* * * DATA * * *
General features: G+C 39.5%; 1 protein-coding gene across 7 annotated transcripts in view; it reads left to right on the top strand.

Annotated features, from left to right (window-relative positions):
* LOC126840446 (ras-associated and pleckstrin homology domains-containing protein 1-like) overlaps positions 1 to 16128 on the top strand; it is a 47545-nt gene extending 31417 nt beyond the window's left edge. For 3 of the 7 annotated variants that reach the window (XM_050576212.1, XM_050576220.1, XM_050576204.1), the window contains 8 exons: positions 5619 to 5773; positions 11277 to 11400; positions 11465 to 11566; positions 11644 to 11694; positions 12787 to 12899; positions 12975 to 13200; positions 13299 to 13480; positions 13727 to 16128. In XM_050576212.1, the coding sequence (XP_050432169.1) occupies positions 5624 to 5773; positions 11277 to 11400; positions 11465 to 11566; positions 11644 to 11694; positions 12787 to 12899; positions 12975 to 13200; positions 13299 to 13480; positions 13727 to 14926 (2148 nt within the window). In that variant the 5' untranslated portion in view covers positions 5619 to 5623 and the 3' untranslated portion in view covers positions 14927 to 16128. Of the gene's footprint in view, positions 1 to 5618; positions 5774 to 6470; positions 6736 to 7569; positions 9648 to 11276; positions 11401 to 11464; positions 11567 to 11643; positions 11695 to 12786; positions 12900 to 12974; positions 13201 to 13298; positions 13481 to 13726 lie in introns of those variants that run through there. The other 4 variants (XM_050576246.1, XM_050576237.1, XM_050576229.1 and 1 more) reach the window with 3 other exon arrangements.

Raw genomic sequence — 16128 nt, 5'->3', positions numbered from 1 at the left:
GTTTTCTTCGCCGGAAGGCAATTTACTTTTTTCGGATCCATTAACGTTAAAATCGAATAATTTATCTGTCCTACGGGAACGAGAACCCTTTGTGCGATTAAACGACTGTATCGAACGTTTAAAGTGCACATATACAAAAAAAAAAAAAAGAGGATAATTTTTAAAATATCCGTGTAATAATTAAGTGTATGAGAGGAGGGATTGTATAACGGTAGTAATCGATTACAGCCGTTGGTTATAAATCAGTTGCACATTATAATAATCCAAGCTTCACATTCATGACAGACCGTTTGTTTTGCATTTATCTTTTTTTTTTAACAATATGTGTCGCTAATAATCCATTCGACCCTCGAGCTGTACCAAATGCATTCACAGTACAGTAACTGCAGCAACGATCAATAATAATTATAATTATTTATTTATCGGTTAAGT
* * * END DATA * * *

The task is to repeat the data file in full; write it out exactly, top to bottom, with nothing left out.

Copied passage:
General features: G+C 39.5%; 1 protein-coding gene across 7 annotated transcripts in view; it reads left to right on the top strand.

Annotated features, from left to right (window-relative positions):
* LOC126840446 (ras-associated and pleckstrin homology domains-containing protein 1-like) overlaps positions 1 to 16128 on the top strand; it is a 47545-nt gene extending 31417 nt beyond the window's left edge. For 3 of the 7 annotated variants that reach the window (XM_050576212.1, XM_050576220.1, XM_050576204.1), the window contains 8 exons: positions 5619 to 5773; positions 11277 to 11400; positions 11465 to 11566; positions 11644 to 11694; positions 12787 to 12899; positions 12975 to 13200; positions 13299 to 13480; positions 13727 to 16128. In XM_050576212.1, the coding sequence (XP_050432169.1) occupies positions 5624 to 5773; positions 11277 to 11400; positions 11465 to 11566; positions 11644 to 11694; positions 12787 to 12899; positions 12975 to 13200; positions 13299 to 13480; positions 13727 to 14926 (2148 nt within the window). In that variant the 5' untranslated portion in view covers positions 5619 to 5623 and the 3' untranslated portion in view covers positions 14927 to 16128. Of the gene's footprint in view, positions 1 to 5618; positions 5774 to 6470; positions 6736 to 7569; positions 9648 to 11276; positions 11401 to 11464; positions 11567 to 11643; positions 11695 to 12786; positions 12900 to 12974; positions 13201 to 13298; positions 13481 to 13726 lie in introns of those variants that run through there. The other 4 variants (XM_050576246.1, XM_050576237.1, XM_050576229.1 and 1 more) reach the window with 3 other exon arrangements.

Raw genomic sequence — 16128 nt, 5'->3', positions numbered from 1 at the left:
GTTTTCTTCGCCGGAAGGCAATTTACTTTTTTCGGATCCATTAACGTTAAAATCGAATAATTTATCTGTCCTACGGGAACGAGAACCCTTTGTGCGATTAAACGACTGTATCGAACGTTTAAAGTGCACATATACAAAAAAAAAAAAAAGAGGATAATTTTTAAAATATCCGTGTAATAATTAAGTGTATGAGAGGAGGGATTGTATAACGGTAGTAATCGATTACAGCCGTTGGTTATAAATCAGTTGCACATTATAATAATCCAAGCTTCACATTCATGACAGACCGTTTGTTTTGCATTTATCTTTTTTTTTTAACAATATGTGTCGCTAATAATCCATTCGACCCTCGAGCTGTACCAAATGCATTCACAGTACAGTAACTGCAGCAACGATCAATAATAATTATAATTATTTATTTATCGGTTAAGT